Lingle, Unions And The Red Circle

Larry Price
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Wednesday - June 24, 2009
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Last week three labor unions made good on their threats and filed complaints against Gov. Linda Lingle’s plan for furloughs of state employees. The Hawaii Government Employees Association, the Hawaii State Teachers Association and the United Public Worker’s Union all say that furloughs should be the subject of collective bargaining negotiations between unions and the state.

HGEA contends the governor doesn’t have the authority to order the furloughs and circumvent the bargaining process. The governor suggests state workers should expect massive layoffs as early as July 1 if they don’t accept the furloughs.

To the governor’s credit, she did ask a federal mediator to help head off any layoffs. If you know anything about union politics, you know the unions are not going to be overly impressed with whatever a federal mediator has to offer.


 

In Hawaii, as elsewhere, negotiators generally resent a take-it-or-leave-it approach: An offer that may have been accepted had it emerged as a result of concessions-making may be rejected outright when it is put on the table and presented as a fait accompli. This approach is nothing new - it even has a name, Boulwarism. This circumstance occurs when management leaders objectively analyze what they can afford to give in their upcoming contract talks and make their initial offer at the point they intend for the agreement. They insist there are no concessions to be made because the initial offer was fair and reasonable. Unions always fight this position.

But that is not what is happening today. The law is clear: come July 1, the state will have to have a balanced budget. It’s by law the governor’s responsibility to do that, no matter how distasteful it is, or who it affects. The governor has had many meetings with union leaders, county mayors and federal negotiators about the potential layoffs, but make no mistake, it is a complex problem. Ask yourself why the three public unions filed in Circuit Court, especially when the Circuit Court has still not ruled on HSTA’s refusal to honor a ratified collective bargaining agreement to allow random drug testing in the public school system. How long will it take them to sort out the question of furloughs?

In the meantime, the public employees are left dangling in the political wind. It’s not the right way to do things. Fire them, OK. Furlough them, OK. Dangle them in the wind, dead wrong.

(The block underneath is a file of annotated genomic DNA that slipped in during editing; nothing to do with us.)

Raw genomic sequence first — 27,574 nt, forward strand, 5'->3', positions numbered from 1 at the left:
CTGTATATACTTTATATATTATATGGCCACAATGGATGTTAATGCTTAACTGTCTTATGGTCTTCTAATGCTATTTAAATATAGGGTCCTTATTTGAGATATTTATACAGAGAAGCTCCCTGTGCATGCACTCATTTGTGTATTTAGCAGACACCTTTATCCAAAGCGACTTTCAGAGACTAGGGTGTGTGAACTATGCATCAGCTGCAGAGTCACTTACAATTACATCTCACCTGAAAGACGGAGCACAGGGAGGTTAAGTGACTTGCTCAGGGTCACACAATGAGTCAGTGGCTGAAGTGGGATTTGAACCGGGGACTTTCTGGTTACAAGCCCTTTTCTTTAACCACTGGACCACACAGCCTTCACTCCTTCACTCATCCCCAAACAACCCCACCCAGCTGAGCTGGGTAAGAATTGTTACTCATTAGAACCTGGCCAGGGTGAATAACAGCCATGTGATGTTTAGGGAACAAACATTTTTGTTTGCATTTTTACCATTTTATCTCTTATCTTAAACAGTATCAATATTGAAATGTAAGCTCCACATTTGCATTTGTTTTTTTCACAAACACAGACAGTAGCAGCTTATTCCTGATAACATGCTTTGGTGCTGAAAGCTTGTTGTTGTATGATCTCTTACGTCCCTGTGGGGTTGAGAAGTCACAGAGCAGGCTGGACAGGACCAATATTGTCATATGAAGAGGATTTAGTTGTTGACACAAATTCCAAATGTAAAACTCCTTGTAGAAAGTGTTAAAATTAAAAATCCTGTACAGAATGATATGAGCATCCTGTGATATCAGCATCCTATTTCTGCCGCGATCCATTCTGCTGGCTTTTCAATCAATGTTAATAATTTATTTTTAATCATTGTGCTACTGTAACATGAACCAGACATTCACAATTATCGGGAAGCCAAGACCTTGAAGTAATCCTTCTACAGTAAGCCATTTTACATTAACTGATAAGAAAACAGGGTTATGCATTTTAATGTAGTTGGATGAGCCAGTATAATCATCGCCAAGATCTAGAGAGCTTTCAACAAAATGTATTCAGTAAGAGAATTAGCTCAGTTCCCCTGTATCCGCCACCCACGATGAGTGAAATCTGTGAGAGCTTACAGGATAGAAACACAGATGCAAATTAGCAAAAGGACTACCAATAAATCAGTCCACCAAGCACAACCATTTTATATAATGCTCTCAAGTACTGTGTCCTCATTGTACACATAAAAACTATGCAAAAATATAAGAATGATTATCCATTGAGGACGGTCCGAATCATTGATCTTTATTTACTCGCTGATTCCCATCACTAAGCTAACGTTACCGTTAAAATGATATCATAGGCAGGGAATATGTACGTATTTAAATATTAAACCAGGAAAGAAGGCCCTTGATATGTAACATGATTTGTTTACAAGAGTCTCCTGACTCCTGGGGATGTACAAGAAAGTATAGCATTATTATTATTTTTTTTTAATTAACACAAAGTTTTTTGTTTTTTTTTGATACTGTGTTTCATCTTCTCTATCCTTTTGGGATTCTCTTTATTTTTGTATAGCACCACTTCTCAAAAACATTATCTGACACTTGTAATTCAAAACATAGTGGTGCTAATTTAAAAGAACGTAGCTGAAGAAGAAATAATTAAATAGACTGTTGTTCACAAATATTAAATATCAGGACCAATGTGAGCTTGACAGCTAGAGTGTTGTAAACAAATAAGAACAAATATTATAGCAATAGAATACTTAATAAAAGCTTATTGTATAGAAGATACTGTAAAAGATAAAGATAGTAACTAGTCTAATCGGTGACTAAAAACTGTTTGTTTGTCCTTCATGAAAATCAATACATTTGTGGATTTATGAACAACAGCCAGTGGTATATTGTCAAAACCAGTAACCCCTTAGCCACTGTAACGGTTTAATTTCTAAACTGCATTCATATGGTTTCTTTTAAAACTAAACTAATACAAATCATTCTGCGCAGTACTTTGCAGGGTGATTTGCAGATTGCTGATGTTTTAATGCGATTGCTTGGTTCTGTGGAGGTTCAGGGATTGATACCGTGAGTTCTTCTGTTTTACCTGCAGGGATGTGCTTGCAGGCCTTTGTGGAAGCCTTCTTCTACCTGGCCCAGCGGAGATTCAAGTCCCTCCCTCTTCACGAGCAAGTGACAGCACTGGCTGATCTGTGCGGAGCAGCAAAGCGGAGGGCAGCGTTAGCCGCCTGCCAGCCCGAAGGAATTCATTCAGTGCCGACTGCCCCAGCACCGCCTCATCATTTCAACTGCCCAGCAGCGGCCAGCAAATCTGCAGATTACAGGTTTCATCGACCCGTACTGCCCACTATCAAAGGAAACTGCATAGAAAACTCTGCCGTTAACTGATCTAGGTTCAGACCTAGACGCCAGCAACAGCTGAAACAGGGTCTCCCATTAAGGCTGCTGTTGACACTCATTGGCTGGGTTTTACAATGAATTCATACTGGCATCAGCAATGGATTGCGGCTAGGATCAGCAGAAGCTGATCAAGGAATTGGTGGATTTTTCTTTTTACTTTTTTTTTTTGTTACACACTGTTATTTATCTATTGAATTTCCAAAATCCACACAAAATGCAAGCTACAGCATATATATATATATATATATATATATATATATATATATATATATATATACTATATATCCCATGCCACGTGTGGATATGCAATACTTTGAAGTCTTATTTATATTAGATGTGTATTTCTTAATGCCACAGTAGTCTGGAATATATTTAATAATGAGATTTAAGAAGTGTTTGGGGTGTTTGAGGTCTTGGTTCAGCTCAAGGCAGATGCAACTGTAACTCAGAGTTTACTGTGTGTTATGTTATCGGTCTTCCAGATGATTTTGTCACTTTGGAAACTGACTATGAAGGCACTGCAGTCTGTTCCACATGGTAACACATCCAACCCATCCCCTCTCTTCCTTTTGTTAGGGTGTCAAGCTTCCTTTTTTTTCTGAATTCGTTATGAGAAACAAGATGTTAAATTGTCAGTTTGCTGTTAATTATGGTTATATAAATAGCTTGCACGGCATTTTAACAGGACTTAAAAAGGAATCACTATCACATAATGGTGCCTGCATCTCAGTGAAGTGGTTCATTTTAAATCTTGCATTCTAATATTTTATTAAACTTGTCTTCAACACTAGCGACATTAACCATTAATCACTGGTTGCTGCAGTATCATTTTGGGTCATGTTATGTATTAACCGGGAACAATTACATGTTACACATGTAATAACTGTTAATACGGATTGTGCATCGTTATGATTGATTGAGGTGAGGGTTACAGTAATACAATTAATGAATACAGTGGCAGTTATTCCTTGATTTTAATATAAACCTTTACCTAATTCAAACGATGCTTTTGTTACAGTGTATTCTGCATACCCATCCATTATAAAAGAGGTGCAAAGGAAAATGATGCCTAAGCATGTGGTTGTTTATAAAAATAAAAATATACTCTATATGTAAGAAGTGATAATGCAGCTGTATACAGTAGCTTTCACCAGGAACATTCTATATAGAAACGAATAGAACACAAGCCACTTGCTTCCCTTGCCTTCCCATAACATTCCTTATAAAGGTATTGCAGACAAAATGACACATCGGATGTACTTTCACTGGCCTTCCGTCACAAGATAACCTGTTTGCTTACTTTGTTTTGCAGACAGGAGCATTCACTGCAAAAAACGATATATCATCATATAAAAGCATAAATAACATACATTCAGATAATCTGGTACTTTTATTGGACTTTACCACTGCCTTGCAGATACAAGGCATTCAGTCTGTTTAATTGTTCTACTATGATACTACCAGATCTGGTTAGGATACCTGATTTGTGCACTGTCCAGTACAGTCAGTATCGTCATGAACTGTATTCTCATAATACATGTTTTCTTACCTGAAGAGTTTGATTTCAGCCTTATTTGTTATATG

Just how complex is the problem? Well, imagine arranging furloughs for 46,000 employees and still cover all the public’s needs for services. And what about adhering to all the provisions of the last collective bargaining agreement, which includes something most taxpayers have never heard of, the red circle? The negotiators who write these kind of provisions in collective bargaining agreements are the same type of people who write technical manuals for complex video equipment. They are smart as can be, but don’t expect anyone to really read the instructions. They just assume the players will.

Simply put, the red circle is just one small part of the massive collective bargaining agreement the public unions have with the state. It means if you have a red circle around your name, you can be bumped down. First in, last out is the battle cry of the union platform. The catch is when you receive the red circle, you can bump downward if you have qualifications and/or certification to assume the position, but you take your pay with you. Sounds a little weird, but you can bet state negotiators will try to remove that from the new collective bargaining agreement. If you are making $80,000 a year and get bumped down to a position that only pays $30,000, that department would have to pay the $80,000 to the employee being bumped.


Might be a good time for negotiators on both sides to be careful of what they wish for. Hopefully, it won’t come to bumping because the last time they found it necessary, it got real messy.

Maybe when the dust clears, the negotiators on both sides will learn that they are not always capable of shaping the other’s behavior or causing the other to choose as he or she does.

Like it or not, the governor has the position and the legitimacy that goes with it to have the final say. The unions will probably win the battle in court, but may lose the war in the process.

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